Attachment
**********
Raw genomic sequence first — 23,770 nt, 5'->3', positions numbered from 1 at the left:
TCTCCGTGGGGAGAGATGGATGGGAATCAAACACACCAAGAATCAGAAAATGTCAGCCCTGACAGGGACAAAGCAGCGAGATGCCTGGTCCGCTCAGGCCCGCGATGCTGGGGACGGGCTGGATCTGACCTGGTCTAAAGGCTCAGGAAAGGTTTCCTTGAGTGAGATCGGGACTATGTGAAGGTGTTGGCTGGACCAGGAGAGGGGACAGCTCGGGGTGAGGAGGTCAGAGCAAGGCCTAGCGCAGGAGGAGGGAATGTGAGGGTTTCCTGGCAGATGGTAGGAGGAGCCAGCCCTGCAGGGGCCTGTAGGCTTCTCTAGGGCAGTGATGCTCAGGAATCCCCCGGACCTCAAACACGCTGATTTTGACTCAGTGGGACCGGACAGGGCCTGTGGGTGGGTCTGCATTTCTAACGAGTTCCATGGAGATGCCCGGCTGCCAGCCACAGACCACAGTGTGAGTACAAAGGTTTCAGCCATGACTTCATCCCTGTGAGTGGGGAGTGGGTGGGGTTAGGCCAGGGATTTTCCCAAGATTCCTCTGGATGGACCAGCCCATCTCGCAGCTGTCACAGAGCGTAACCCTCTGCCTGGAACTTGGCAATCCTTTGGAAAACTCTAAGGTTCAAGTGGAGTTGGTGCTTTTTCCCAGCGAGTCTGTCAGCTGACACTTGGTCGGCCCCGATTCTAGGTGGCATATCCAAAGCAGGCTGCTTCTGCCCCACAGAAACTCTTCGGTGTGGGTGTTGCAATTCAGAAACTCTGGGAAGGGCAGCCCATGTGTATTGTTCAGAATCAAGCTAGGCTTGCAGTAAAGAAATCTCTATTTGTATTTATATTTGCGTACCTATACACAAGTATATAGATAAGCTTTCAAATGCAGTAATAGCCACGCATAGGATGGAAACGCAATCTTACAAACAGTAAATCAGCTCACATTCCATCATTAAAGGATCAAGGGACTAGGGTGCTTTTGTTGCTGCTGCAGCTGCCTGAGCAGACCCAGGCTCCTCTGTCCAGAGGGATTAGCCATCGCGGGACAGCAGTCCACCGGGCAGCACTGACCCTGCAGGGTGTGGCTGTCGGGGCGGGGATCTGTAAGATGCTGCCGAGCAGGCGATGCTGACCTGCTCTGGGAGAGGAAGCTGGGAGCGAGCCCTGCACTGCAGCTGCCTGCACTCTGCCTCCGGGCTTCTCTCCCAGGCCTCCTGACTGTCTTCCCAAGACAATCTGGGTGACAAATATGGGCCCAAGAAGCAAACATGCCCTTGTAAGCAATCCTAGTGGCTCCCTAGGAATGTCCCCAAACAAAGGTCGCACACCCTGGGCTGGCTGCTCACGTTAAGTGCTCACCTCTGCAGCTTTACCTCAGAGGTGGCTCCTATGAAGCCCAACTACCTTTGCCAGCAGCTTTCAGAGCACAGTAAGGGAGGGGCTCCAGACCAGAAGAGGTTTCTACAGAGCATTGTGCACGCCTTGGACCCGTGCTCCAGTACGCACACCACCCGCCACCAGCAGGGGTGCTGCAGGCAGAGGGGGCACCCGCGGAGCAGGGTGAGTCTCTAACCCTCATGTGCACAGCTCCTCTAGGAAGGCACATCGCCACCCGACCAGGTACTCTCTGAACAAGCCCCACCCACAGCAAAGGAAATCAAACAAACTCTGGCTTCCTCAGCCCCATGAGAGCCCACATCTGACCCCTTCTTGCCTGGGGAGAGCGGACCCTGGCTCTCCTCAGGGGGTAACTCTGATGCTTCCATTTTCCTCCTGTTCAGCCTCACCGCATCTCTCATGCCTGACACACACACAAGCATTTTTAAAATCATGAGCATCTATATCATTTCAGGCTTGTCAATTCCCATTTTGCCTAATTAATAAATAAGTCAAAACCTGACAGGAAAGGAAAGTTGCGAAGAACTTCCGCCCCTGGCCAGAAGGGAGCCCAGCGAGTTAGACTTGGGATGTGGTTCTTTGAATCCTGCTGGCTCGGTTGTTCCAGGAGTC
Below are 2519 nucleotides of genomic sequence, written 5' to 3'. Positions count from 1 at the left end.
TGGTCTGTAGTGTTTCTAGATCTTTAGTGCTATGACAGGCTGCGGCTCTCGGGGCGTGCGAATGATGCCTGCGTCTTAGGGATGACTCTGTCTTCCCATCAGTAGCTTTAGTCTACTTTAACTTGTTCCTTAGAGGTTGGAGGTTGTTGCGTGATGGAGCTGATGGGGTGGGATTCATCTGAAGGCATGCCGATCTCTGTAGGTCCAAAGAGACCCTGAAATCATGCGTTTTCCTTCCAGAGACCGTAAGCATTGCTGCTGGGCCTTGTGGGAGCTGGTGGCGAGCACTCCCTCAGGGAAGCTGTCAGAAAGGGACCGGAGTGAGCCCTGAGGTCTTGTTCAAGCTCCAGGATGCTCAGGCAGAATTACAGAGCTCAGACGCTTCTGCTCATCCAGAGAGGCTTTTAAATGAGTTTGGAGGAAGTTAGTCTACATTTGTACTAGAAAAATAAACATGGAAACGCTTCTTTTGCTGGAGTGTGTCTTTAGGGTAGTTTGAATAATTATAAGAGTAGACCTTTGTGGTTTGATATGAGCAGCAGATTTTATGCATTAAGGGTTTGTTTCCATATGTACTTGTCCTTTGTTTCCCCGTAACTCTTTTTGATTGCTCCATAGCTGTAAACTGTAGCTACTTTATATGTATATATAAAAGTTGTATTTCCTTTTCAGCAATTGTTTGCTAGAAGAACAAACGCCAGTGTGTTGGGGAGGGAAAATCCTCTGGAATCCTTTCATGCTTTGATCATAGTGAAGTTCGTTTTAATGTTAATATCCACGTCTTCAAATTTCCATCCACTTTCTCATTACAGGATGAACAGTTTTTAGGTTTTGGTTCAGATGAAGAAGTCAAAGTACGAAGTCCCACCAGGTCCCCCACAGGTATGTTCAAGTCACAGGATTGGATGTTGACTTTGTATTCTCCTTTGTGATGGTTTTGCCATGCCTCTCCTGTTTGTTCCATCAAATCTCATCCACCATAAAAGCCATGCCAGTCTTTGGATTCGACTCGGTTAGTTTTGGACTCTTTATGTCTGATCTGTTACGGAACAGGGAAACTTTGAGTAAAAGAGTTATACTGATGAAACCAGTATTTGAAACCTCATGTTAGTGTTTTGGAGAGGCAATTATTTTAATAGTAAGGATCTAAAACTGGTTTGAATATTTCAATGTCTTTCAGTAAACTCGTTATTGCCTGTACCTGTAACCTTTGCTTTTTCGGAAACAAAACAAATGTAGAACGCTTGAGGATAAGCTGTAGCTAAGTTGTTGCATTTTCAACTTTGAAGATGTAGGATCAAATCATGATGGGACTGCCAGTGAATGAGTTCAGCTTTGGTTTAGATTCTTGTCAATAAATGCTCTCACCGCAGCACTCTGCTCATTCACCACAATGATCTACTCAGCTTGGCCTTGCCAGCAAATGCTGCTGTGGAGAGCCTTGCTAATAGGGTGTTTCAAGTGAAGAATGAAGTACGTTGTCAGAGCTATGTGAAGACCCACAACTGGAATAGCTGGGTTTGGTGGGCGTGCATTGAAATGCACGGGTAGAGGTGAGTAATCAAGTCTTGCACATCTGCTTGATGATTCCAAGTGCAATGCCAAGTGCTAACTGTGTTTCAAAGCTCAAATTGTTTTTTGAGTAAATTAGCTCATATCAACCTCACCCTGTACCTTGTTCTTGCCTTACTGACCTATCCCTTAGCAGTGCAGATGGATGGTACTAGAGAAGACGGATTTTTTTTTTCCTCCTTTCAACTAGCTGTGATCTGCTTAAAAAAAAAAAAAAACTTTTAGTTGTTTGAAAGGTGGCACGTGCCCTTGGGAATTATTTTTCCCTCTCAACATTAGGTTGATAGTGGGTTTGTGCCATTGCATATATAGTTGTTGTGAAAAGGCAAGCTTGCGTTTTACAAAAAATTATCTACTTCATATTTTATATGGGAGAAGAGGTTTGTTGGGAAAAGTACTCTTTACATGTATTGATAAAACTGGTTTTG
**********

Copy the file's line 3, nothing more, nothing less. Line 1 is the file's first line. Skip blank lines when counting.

Below are 2519 nucleotides of genomic sequence, written 5' to 3'. Positions count from 1 at the left end.